10. Mark J

    Mark J New Member

    Messages:
    9,407
    State:
    Four Oaks, NC
    Some boats like bassboats in particular may need a raked prop to get the bow down.
    Beyond pitch and diameter there is all kinds of blade designs for specific purposes.
    If you dont have a tach. Get one.
     
  11. Katmandeux

    Katmandeux New Member

    Messages:
    1,618
    State:
    Checotah, Oklahoma
    Too much pitch could, at least theoretically, result in cavitation, in the same way that too high an angle of attack will cause an airfoil (wing) to stall.

    An engine that is mounted too high on the transom will result in disturbed flow to the prop, and can cause cavitation, as well. Also, check the hull forward of the prop for anything that will disrupt the flow of water over the hull.

    After you fix everything else, if cavitation is still present, you may want to consider cupping your prop.
     
  12. Bobpaul

    Bobpaul New Member

    Messages:
    3,039
    State:
    Supply NC
  13. Katmandeux

    Katmandeux New Member

    Messages:
    1,618
    State:
    Checotah, Oklahoma
    I doubt that it actually happens, simply because no one would be likely to build/sell a prop pitched high enough for it to occur. In theory, though, it's possible.
     
  14. squirtspop

    squirtspop New Member

    Messages:
    968
    State:
    Glencoe, Arkansas
    I bought the boat used and it had a 115 hp Merc on it but it didn't last too long after I got it. I traded it in on a used trade in 75 hp Mariner and the dealer changed the prop to the 17.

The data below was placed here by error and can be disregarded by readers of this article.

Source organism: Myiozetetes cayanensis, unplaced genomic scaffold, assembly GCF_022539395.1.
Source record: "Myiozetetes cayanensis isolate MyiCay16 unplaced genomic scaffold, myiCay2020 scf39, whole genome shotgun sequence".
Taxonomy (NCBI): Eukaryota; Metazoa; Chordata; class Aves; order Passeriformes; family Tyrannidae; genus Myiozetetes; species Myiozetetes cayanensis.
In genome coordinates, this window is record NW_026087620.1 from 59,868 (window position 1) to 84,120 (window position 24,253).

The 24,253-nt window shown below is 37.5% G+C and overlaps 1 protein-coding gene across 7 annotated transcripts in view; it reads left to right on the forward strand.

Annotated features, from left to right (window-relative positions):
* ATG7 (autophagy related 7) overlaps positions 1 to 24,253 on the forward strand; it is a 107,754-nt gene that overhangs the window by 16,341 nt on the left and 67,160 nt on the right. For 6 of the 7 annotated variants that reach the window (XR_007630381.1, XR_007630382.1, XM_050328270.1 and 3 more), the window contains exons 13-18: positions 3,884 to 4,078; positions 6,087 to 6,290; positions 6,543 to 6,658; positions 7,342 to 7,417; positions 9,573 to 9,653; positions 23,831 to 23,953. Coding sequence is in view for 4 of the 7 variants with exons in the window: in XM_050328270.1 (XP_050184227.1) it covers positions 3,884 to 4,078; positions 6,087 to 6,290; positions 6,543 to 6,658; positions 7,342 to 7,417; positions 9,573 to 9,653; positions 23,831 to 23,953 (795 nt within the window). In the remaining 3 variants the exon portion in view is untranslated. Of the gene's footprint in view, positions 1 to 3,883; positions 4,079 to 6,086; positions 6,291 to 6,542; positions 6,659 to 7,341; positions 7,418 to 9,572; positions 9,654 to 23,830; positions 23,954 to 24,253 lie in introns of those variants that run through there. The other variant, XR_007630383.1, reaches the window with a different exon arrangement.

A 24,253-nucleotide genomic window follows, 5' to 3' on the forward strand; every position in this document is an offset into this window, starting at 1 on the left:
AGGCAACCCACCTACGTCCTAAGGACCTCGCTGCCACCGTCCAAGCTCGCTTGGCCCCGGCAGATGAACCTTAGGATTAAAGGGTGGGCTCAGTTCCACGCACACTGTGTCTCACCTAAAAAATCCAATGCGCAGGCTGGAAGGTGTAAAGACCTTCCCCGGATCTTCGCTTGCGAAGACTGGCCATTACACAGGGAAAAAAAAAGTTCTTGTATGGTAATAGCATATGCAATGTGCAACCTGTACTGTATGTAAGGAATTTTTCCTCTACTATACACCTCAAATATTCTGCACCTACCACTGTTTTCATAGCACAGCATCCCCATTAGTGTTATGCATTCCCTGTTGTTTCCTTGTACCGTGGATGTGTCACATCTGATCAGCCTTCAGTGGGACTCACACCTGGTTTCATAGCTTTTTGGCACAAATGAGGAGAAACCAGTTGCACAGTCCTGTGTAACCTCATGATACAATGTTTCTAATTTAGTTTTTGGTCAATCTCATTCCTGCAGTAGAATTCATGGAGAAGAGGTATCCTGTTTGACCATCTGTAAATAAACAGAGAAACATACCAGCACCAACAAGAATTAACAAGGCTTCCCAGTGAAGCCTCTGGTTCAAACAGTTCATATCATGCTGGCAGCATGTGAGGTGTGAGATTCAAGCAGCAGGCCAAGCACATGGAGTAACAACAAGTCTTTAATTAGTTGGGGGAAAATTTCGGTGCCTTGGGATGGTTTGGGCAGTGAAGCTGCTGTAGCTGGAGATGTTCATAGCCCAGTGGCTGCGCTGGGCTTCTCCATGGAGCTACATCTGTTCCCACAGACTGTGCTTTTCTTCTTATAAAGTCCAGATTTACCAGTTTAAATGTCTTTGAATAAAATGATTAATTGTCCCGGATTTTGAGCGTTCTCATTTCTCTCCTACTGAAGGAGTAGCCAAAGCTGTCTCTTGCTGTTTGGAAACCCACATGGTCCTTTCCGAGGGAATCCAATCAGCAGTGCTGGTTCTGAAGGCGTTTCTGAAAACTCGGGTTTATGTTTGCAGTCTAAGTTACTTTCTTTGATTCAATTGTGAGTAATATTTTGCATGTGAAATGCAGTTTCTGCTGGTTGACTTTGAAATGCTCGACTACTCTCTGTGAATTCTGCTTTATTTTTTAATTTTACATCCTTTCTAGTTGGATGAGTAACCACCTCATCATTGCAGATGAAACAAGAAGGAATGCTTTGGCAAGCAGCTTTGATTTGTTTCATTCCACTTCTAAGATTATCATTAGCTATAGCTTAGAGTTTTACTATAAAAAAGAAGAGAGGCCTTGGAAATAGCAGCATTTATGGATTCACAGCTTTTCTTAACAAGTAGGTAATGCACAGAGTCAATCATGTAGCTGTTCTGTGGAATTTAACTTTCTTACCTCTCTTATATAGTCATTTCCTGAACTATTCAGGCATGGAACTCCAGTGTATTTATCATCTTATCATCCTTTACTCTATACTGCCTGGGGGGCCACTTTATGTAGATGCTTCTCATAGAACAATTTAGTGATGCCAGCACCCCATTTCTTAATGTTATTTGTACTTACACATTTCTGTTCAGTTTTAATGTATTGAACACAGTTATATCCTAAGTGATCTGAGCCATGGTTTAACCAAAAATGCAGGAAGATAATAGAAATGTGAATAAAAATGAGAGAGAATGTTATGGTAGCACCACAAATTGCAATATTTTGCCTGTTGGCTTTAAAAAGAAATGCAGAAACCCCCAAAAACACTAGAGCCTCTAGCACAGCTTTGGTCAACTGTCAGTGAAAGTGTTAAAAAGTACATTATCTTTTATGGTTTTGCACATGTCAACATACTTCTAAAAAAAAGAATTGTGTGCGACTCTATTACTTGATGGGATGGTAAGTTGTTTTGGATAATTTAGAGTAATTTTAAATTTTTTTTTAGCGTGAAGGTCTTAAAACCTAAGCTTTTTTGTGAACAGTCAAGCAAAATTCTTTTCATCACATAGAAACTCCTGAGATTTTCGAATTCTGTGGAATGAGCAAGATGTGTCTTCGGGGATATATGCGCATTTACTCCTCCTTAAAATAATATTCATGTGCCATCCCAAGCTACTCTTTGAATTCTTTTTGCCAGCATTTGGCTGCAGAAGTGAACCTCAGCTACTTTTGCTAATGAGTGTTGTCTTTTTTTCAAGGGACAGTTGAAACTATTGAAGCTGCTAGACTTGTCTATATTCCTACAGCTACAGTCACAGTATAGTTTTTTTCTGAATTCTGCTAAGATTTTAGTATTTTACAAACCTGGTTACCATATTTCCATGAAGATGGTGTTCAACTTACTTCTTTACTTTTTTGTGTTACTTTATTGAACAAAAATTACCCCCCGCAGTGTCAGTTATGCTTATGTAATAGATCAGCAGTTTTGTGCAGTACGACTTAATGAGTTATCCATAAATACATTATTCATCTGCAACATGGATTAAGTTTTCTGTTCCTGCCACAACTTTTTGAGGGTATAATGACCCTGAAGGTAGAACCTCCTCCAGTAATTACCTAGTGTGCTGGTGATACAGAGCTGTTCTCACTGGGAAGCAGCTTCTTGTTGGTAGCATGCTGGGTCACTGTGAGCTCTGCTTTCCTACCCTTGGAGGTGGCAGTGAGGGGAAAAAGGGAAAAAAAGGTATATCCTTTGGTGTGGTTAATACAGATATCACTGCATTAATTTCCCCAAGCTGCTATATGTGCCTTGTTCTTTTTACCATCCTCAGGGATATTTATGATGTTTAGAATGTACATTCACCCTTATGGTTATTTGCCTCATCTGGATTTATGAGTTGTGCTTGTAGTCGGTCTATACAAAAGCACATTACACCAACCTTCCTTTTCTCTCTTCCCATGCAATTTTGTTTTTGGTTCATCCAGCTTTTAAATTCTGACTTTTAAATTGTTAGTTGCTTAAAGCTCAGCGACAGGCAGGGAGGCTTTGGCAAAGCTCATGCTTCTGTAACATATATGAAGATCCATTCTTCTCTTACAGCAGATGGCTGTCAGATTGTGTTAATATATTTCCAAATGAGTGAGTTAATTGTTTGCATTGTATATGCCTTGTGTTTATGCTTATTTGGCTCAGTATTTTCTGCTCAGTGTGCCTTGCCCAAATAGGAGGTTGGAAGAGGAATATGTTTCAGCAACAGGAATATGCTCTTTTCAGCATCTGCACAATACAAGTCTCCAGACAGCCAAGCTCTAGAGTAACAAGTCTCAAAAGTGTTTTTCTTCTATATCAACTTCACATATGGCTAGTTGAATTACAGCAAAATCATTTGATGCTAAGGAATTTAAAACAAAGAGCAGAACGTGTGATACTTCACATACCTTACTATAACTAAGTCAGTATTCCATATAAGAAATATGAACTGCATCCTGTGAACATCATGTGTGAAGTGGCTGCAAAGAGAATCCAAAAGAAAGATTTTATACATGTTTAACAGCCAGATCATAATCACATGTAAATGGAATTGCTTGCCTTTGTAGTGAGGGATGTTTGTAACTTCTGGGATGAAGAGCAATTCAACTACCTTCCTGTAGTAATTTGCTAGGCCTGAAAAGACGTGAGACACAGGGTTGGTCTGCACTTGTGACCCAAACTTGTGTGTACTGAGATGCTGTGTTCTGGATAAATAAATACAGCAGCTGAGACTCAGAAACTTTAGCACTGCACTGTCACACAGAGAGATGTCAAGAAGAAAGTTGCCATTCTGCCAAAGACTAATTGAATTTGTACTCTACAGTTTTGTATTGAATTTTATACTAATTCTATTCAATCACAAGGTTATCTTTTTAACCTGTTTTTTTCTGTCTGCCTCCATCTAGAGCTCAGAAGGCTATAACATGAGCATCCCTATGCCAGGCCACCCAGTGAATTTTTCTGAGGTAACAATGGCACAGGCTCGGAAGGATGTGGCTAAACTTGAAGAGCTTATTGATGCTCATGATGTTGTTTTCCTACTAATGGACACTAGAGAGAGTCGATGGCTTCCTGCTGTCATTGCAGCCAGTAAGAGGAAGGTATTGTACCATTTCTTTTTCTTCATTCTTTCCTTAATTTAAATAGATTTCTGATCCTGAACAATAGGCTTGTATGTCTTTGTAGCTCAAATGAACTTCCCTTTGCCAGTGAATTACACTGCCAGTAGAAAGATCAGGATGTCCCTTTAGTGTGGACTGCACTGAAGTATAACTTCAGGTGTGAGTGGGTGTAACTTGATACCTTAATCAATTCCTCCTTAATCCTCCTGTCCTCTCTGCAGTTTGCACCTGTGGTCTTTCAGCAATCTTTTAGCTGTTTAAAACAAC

With all this information now, I'll dig into boat weight, length, etc., then check out the rest of the info. Thanks guys for all the inputs.
     
  15. Katmandeux

    Katmandeux New Member

    Messages:
    1,618
    State:
    Checotah, Oklahoma
    Mark is right...get a tach.

    Without one, you're a blind man in centerfield.

    A question just popped into my little brain: I've had motor/tach combos where the tach ran off of the alternator...if the tach quit, you knew to check the alternator. Is this always the case?
     
  16. Bobpaul

    Bobpaul New Member

    Messages:
    3,039
    State:
    Supply NC
    The tachs I've seen are powered through a pulse put out through the rectifier/regulator.

    When you can't keep a charge on your battery, you might also find your tach doesn't work. Testing input to the rectifier from the stator/alternator, will give you an indication if it's the stator/alternator or the rectifier.

    Most often it was the rectifier.